Developer: Codemasters (Racing Studio)
# of Players: 1 (Online: 2 – 8)
Rating: T (Teen)
Accessibility is the prime mover DIRT 2 uses perfectly to keep players of all skill levels coming back for more. Whether you’re a rally newbie interested in the sport thanks to the X Games or a grumpy veteran player shaking his or her fist at Codemasters for “Americanizing” the game in the past two installments, there’s definitely something for you (and everyone in between those two extremes. Stick a controller in your hands or sit in front of your expensive steering wheel setup, lock in your difficulty and take the phone off the hook – you’re not coming up for air unless it’s your virtual ride taking to the skies on an awesome jump. Fantastic visuals, near perfect handling and a solid racing experience await anyone looking for one of the best racers this year. A few bumps in the road keep this from sheer perfection, but the Joe Gamer crowd will barely notice the problem areas.
The game clicks as soon as the intro video that uses in-game graphics video hooks you in. Forgoing any sort of deep character editor, you’re dropped in the shoes of a driver you can personalize solely by name and nationality. The cool thing about the former is if you name is on the lengthy list provided on the setup screen, other drivers you race against and eventually befriend will call you out with compliments when you win big or complaints if your driving really stinks. If you’re new to all this rally stuff, yes, your driving will most likely stink until you realize this isn’t Burnout Paradise, or any similar arcade racer. Sure, you can set the damage to cosmetic and smash the cars up ’til the cows come home. However, other than a few fun Trophies or Achievements that relate to wrecking stuff, after a few hours of hitting stuff for kicks, you won’t find much reward other than cheap thrills.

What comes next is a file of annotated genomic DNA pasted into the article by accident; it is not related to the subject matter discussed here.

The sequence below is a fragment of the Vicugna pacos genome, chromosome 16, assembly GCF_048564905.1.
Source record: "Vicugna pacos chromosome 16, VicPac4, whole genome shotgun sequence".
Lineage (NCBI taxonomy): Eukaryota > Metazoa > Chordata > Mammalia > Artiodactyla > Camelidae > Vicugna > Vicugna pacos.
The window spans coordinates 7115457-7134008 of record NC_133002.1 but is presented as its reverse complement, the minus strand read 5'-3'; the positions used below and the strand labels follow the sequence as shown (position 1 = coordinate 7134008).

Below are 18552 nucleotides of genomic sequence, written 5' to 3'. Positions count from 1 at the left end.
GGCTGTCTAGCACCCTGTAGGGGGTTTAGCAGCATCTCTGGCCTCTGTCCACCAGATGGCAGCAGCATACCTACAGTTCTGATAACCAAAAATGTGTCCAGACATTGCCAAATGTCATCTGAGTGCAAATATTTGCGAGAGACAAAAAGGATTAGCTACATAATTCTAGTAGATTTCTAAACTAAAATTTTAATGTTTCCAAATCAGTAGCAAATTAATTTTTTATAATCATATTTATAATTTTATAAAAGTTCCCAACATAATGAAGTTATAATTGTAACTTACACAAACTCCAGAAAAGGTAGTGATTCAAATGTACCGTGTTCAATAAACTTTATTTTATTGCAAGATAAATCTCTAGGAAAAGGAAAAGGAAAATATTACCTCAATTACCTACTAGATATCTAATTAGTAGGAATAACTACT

Once you dial in the controls and realize that each of the cars, trucks and buggies handle differently, then you’ll be in for the long haul as the events open up and your reputation improves. Interaction with the pro drivers and others in the game is limited to quick dialog snippets or slightly longer map intros with the ability to befriend these superstars as you best them on the tracks. Then, there are the occasional Throwdown challenges sent your way once your wins start piling up. Defeat a challenger and get their undying allegiance (along with a cool livery or three for your growing garage). In fact, once you get really good at the tracks, the game dispenses so many goodies so often that it almost seems like a malfunctioning vending machine.
There’s a new progression system that uses experience points earned from placing in the top three slots to unlock new courses and vehicles, but this isn’t a RPG, folks. If you play on Easy and win a bunch of races in a row, the game nicely asks you to bump up the difficulty level to make things more challenging. Of course, while the harder modes come highly recommended for those players looking for lots of challenge right out of the box, you can also exploit Easy mode to rake in a huge pile of cash and a nice selection of rides so the harder modes become a wee bit less stressful. No matter how you play, it’s hard to find fault with the racing here because as mentioned above, you can make it as easy or difficult as you wish. I will warn those grumpier pure rally fans to stay far away from Easy mode, as too may races are “gimme” events where all you need to to is make your way past the pack and pretty much every event is yours for the taking.
The late Colin McRae gets a ton of respect here with your player character getting his black No Fear ride as a starter car and there are a few other McRae branded cars and liveries to win as you progress. The car selection isn’t huge, but the seven different off-road vehicle classes plus the numerous events are more than enough to keep you stuck to the couch for a while. The whole “extreme” vibe is both hit and miss – the X Games crowd will groove on most of the name drivers, locations and events here, but some longtime fans of the CMR series might find the elevating of some of these guys and gals to worldwide superstar status a bit off-putting. Personally, I’m on the fence here. I do see the need for the sport to reach a wider audience, but kicking tradition to the curb almost completely is kind of painful to watch.